Federal Criminal Defense – United States Sentencing Guidelines
On behalf of Randall & Stump, PLLC in DEA, FBI, Federal Criminal Defense, Homeland Security, United States Sentencing Guidelines, USSS on Thursday, August 25, 2016
In handling any Federal Criminal Defense case, make sure that the attorney you select is educated on the United States Sentencing Guidelines (“USSG”). Unlike State practice, defendants are usually subjected to much more sever and lengthy prison sentences in the federal system and the USSG play a significant role in a defendant’s ultimate sentence.
When handling a Federal Criminal Defense case, the attorneys at Randall & Stump, Criminal Defense Attorneys make sure that our clients understand the impact the USSG have on their decisions to go to trial or resolve their case with a plea. Clients are sometimes confused when they are told that they are look at five, ten, twenty years or more. The United States Code outlines the sentencing ranges that a person faces. Typically ranges of punishments can be zero to five years zero to twenty and in some cases there are mandatory minimum sentences. Certain federal drug crimes can carry mandatory minimums.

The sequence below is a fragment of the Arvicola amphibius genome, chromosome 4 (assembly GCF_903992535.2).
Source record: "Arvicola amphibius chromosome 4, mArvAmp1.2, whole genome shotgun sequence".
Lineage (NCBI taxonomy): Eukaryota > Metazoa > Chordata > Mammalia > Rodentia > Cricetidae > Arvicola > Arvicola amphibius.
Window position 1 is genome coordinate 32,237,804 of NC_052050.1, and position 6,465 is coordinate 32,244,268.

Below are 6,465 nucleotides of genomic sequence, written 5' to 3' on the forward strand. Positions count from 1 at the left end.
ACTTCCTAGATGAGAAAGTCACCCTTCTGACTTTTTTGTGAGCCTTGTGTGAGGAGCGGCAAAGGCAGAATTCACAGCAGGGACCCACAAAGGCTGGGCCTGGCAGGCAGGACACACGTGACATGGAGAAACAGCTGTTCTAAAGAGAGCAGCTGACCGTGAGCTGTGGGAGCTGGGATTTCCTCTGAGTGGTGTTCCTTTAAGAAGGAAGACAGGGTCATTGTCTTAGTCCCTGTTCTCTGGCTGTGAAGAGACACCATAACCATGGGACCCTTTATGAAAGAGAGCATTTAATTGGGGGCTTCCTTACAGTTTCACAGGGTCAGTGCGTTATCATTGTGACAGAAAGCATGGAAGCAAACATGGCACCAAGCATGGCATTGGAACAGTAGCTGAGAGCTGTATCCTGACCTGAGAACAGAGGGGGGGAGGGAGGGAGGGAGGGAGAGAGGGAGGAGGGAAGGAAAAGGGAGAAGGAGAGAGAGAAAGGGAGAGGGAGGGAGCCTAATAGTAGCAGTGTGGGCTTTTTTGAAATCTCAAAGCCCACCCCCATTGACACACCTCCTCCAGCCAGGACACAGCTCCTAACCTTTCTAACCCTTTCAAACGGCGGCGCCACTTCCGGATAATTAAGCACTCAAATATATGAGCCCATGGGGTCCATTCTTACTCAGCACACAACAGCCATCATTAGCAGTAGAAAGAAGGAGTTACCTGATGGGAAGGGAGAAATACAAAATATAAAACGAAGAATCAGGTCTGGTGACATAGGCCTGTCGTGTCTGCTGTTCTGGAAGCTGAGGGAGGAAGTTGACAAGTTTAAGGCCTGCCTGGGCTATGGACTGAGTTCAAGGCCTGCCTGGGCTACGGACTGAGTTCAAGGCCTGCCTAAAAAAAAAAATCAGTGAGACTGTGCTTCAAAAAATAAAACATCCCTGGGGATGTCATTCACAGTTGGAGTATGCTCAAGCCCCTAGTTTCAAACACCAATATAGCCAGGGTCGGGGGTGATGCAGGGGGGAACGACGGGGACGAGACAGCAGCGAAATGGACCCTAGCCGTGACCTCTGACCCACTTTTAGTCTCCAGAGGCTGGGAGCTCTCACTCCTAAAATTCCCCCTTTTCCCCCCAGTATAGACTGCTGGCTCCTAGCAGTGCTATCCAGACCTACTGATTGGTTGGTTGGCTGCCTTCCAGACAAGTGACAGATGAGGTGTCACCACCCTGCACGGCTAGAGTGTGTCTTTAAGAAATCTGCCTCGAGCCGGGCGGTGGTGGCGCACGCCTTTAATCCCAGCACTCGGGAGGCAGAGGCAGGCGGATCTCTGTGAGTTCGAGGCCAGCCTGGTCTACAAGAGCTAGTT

The USSG’s are how a sentence is determined within the range set forth in the United States code. The USSG starts with a base offense level, then points are added and subtracted depending on the individual facts of a client’s case.
Ever since the groundbreaking decision in Booker, the USSG are no longer mandatory. in determining a sentence, a United States District Court Judge must look to the USSG to determine a defendant’s sentence, but they are no longer bound by the guidelines. Through the use of departures and variances a defendant could receive a significantly smaller sentence than the advisory guideline range.
If you or a family member is under investigation for committing or charged with a federal crime, please give us a call to discuss you matter.